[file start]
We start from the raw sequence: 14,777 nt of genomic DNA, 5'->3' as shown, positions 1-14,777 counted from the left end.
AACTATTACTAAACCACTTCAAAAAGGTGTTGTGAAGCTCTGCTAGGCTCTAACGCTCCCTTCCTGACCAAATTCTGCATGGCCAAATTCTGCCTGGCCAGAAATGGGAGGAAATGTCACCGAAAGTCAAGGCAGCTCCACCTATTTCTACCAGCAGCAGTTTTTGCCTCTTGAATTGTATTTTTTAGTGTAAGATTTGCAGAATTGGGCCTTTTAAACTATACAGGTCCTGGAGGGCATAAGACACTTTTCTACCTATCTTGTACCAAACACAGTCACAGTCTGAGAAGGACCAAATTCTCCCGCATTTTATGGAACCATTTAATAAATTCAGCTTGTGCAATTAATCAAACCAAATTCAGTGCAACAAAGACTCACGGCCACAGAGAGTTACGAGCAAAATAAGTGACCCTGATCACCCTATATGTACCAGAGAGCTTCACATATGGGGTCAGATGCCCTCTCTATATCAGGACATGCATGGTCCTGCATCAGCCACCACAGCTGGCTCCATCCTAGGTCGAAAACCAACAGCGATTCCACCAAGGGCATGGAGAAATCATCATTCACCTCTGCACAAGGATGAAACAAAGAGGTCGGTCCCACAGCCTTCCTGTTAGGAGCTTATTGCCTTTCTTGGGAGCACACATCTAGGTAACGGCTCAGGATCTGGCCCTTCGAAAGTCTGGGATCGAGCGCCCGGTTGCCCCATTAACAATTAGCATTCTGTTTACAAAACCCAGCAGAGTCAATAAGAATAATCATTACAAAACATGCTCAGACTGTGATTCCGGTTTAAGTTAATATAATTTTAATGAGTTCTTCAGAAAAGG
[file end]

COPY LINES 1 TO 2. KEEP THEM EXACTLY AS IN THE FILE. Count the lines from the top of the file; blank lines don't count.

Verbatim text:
We start from the raw sequence: 14,777 nt of genomic DNA, 5'->3' as shown, positions 1-14,777 counted from the left end.
AACTATTACTAAACCACTTCAAAAAGGTGTTGTGAAGCTCTGCTAGGCTCTAACGCTCCCTTCCTGACCAAATTCTGCATGGCCAAATTCTGCCTGGCCAGAAATGGGAGGAAATGTCACCGAAAGTCAAGGCAGCTCCACCTATTTCTACCAGCAGCAGTTTTTGCCTCTTGAATTGTATTTTTTAGTGTAAGATTTGCAGAATTGGGCCTTTTAAACTATACAGGTCCTGGAGGGCATAAGACACTTTTCTACCTATCTTGTACCAAACACAGTCACAGTCTGAGAAGGACCAAATTCTCCCGCATTTTATGGAACCATTTAATAAATTCAGCTTGTGCAATTAATCAAACCAAATTCAGTGCAACAAAGACTCACGGCCACAGAGAGTTACGAGCAAAATAAGTGACCCTGATCACCCTATATGTACCAGAGAGCTTCACATATGGGGTCAGATGCCCTCTCTATATCAGGACATGCATGGTCCTGCATCAGCCACCACAGCTGGCTCCATCCTAGGTCGAAAACCAACAGCGATTCCACCAAGGGCATGGAGAAATCATCATTCACCTCTGCACAAGGATGAAACAAAGAGGTCGGTCCCACAGCCTTCCTGTTAGGAGCTTATTGCCTTTCTTGGGAGCACACATCTAGGTAACGGCTCAGGATCTGGCCCTTCGAAAGTCTGGGATCGAGCGCCCGGTTGCCCCATTAACAATTAGCATTCTGTTTACAAAACCCAGCAGAGTCAATAAGAATAATCATTACAAAACATGCTCAGACTGTGATTCCGGTTTAAGTTAATATAATTTTAATGAGTTCTTCAGAAAAGG